Annually, every 8th of March, we celebrate International Women’s Day (IWD). It’s a day dedicated to the “social, economic, cultural, and political achievements of women. More than that, it is a “call to action” for gender equality or accelerating gender parity, as stated on International Women’s Day site. What is IWD’s origin or how did it come to be?
Before it became an annual event recognized by the United Nations (UN), IWD started as a labor movement. To those unfamiliar with the (hi)story, in 1908, about “15,000 women marched through New York demanding shorter working hours, better pay, and the right to vote.”
The following year the Socialist Party of America announced the first National Woman’s Day. A story is also told about a German communist and women’s rights activist named Clara Zetkin, born in 1857, who came up with the idea of an international day for women at the International Conference of Working Women in Copenhagen in 1910. It was said that “the 100 women present at the conference, from 17 countries, agreed to it unanimously.”
The result of which is the IWD first celebrated in 1911 in Austria, Denmark, Germany, and Switzerland. It was officially recognized by the UN in 1975, and since then, the IWD has been celebrated for women’s rights and world peace with a theme every year. Today, as stated in IWD, “it belongs to all groups collectively everywhere. It is not a country, group, or organization specific.”
For this year, the campaign theme is #BreakTheBias. It calls for all groups, individuals, sectors, etc. to advocate for a gender-equal world—to take a stand and be part of a world that’s free of bias, stereotypes, and discrimination. IWD calls for a world that is “diverse, equitable, and inclusive. It calls for a world where difference is valued and celebrated.
UNFPA launches ‘Here For Her’ campaign
In the Philippines, there are specific issues related to gender inequality that need attention and immediate solution so that we can all celebrate and enjoy a sustainable future. Not only should these issues be addressed in a timely manner, but more importantly, collective efforts geared towards solving these problems must continue to prevail until we achieve a world that’s free of gender-based biases and violence.
In time for IWD, The United Nations Population Fund (UNFPA) in the Philippines, an international development agency that works on population and development, sexual and reproductive health, and gender, launched the “Here For Her” campaign.
In line with the causes that IWD advocates, “Here For Her” is a call to action campaign engaging all stakeholders to accelerate the pace in empowering women and girls to realize their rights and full potential.
The flagship campaign is launched to promote commitment to end preventable maternal deaths, end unintended pregnancies, and prevent gender-based violence and other harmful practices.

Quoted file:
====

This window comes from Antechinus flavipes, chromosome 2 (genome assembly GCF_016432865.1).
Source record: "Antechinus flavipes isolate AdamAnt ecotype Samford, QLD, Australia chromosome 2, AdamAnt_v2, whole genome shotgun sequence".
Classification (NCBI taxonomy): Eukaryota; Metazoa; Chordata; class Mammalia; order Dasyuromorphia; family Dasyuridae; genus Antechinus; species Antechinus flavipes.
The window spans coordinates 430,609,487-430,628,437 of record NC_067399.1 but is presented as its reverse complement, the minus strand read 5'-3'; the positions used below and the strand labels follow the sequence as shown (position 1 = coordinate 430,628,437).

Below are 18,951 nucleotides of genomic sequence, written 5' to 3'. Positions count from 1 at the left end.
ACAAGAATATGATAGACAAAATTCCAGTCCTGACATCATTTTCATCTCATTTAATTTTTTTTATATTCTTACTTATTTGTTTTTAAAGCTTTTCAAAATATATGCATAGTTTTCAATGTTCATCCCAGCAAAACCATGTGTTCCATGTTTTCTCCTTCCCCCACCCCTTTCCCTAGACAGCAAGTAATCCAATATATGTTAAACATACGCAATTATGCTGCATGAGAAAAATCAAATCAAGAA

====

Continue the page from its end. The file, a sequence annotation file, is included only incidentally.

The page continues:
“Every day, too many women die of preventable causes. We need gender equality for a sustainable tomorrow,” says Gustavo Gonzalez, United Nation’s Resident Coordinator and Humanitarian Coordinator.
“Too often, the ones who suffer the most are the marginalized members of the society—women, pregnant women, children, among others. We must learn from their experience and ideas as these are important in solving problems, mitigating issues, and adapting to changes,” Gonzalez shared during the official launch of UNFPA’s “Here For Her” campaign done via Zoom and hosted by Dr. Daniel Laurel.
“We call for everyone’s involvement in this campaign. The United Nations here in the Philippines along with its partners, urge for the participation of the public especially of the women in all sectors to be more involved in society. Because when women and girls have access to information, they become empowered and productive members of their communities and the society and they can be who they aim to be,” Gonzalez adds.
For the “Here for Her” campaign, the theme is “Gender equality today for a sustainable tomorrow.”
“Achieving gender equality is further challenged by climate change. Women and girls are effective and powerful leaders and change-makers for climate adaptation and mitigation,” said Dr. Leila Sajii Joudane, UNFPA Country Representative to the Philippines.
“Climate change is not gender-neutral. It is a multiplier of existing inequalities and vulnerabilities. In the Philippines, some of the issues we want to tackle are the end of teenage pregnancy as well as child marriage. As we deal with these climate-related emergencies, we want to make sure that we are culturally sensitive, that we are inclusive, and that we leave no one behind. This is UNFPA’s commitment. And we are doing this to achieve equality and long-lasting peace,” Dr. Joudance ends.
Since its inception in 1969, UNFPA has been leading in upholding the health and dignity of women and girls by preventing and responding to gender-based violence, addressing the delivery of emergency reproductive health kits, and ensuring safe childbirth, especially during humanitarian crises.
These efforts are seen in previous calamities, including Super Typhoon Odette (Rai) which ravaged many parts of Visayas and Mindanao in December 2021.
For more information on UNFPA Philippines, visit philippines.unfpa.org, and/or follow facebook.com/UNFPAph/, instagram.com/unfpaph/, and twitter.com/UNFPAp